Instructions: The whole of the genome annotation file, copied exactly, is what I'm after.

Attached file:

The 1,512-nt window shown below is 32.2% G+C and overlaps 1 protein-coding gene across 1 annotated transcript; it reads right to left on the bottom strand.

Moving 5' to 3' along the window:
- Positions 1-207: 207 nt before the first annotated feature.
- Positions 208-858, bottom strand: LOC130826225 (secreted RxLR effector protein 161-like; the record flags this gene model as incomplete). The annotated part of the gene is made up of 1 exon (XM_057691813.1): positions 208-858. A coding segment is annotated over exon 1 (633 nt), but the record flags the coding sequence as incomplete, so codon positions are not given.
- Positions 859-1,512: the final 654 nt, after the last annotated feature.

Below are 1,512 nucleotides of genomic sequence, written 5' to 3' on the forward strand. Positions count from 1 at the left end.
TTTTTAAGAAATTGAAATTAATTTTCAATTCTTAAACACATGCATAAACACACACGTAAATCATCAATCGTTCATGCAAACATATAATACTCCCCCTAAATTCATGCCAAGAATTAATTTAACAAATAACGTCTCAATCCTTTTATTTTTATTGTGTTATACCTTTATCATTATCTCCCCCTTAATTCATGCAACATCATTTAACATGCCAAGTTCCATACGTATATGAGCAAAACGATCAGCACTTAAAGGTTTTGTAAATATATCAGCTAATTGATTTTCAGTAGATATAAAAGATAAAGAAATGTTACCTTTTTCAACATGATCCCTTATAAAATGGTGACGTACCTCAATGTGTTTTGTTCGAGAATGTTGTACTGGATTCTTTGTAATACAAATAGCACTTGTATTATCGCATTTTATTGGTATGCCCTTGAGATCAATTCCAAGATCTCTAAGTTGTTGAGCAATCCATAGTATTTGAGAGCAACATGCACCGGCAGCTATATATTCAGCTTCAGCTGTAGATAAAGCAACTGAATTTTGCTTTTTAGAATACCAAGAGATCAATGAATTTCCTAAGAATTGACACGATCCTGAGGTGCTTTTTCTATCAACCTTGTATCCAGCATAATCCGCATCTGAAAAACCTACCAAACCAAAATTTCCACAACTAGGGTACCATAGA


The 1,512-nt window shown below is 32.2% G+C and overlaps 1 protein-coding gene across 1 annotated transcript; it reads right to left on the bottom strand.

Moving 5' to 3' along the window:
- Positions 1-207: 207 nt before the first annotated feature.
- Positions 208-858, bottom strand: LOC130826225 (secreted RxLR effector protein 161-like; the record flags this gene model as incomplete). The annotated part of the gene is made up of 1 exon (XM_057691813.1): positions 208-858. A coding segment is annotated over exon 1 (633 nt), but the record flags the coding sequence as incomplete, so codon positions are not given.
- Positions 859-1,512: the final 654 nt, after the last annotated feature.

Below are 1,512 nucleotides of genomic sequence, written 5' to 3' on the forward strand. Positions count from 1 at the left end.
TTTTTAAGAAATTGAAATTAATTTTCAATTCTTAAACACATGCATAAACACACACGTAAATCATCAATCGTTCATGCAAACATATAATACTCCCCCTAAATTCATGCCAAGAATTAATTTAACAAATAACGTCTCAATCCTTTTATTTTTATTGTGTTATACCTTTATCATTATCTCCCCCTTAATTCATGCAACATCATTTAACATGCCAAGTTCCATACGTATATGAGCAAAACGATCAGCACTTAAAGGTTTTGTAAATATATCAGCTAATTGATTTTCAGTAGATATAAAAGATAAAGAAATGTTACCTTTTTCAACATGATCCCTTATAAAATGGTGACGTACCTCAATGTGTTTTGTTCGAGAATGTTGTACTGGATTCTTTGTAATACAAATAGCACTTGTATTATCGCATTTTATTGGTATGCCCTTGAGATCAATTCCAAGATCTCTAAGTTGTTGAGCAATCCATAGTATTTGAGAGCAACATGCACCGGCAGCTATATATTCAGCTTCAGCTGTAGATAAAGCAACTGAATTTTGCTTTTTAGAATACCAAGAGATCAATGAATTTCCTAAGAATTGACACGATCCTGAGGTGCTTTTTCTATCAACCTTGTATCCAGCATAATCCGCATCTGAAAAACCTACCAAACCAAAATTTCCACAACTAGGGTACCATAGA